Order a paperback or Kindle version (in Amazon.com) or e-book of "My Voice: A Physician's Personal Experience with Throat Cancer," the complete 282 page story of Dr. Brook's diagnosis, treatment, and recovery from throat cancer.
Order the e-book of "The Laryngectomee Guide," the 154 page practical guide for laryngectomees.
Saturday, April 16, 2011
The recent revelation that Catherine Zeta-Jones the wife of the actor Michael Douglas sought treatment for bipolar disorder underscores the potential impact of cancer on other family members. Michael Douglas was recently diagnosed and underwent radiation and chemotherapy treatment for base of the tongue cancer.
Being a caregiver for a loved one with a serious illness such as head and neck cancer is very difficult. It can be extremely hard to watch their loved one suffer especially if there is little that they can do to reverse the illness. It can be physically and emotionally very taxing.
Caregivers often fear the potential death of their loved one and life without them. This can be very anxiety provoking and depressing. Some cope by refusing to accept the diagnosis of cancer and believe that their loved ones illness is less serious in nature.
Caregivers often sacrifice their own well being and needs to accommodate those of the person they care for. They often have to calm down their loved one’s fears and support them despite being often the target of their vented anger, frustrations and anxieties. These frustrations may be exaggerated in those with head and neck cancer who have often difficulties in expressing themselves verbally. Caregivers frequently suppress their own feelings and hide their own emotions so as not to upset the sick person. All of this is very taxing and difficult.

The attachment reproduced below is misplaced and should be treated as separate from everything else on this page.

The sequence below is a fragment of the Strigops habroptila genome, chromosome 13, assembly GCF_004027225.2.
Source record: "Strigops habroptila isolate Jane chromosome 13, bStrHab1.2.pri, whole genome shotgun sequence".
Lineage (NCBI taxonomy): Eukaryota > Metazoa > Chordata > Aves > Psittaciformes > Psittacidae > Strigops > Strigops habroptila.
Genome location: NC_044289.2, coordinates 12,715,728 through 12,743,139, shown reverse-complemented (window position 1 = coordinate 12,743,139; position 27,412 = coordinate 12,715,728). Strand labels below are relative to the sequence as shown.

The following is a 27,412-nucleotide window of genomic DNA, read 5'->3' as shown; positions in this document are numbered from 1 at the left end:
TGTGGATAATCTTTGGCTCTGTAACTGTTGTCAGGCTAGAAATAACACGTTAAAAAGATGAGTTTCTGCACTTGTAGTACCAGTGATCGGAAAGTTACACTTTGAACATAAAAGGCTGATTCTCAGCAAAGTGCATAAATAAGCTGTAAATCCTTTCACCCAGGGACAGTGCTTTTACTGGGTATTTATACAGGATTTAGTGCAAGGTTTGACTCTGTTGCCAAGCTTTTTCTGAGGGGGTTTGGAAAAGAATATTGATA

Unfortunately the well being of caregivers is frequently ignored as all the attention is focused on the sick individual. It is essential, however, that the needs of the caregivers are not ignore. Getting physical and emotional support through friends, family, support groups, and mental health professionals can be very helpful for the caregiver. Professional counseling can be an individual or joint one with other family members and or the patient. They should find time for themselves to “recharge” their own batteries. Having time dedicated to their own needs can help them continue to be a source of support and strength for their loved ones.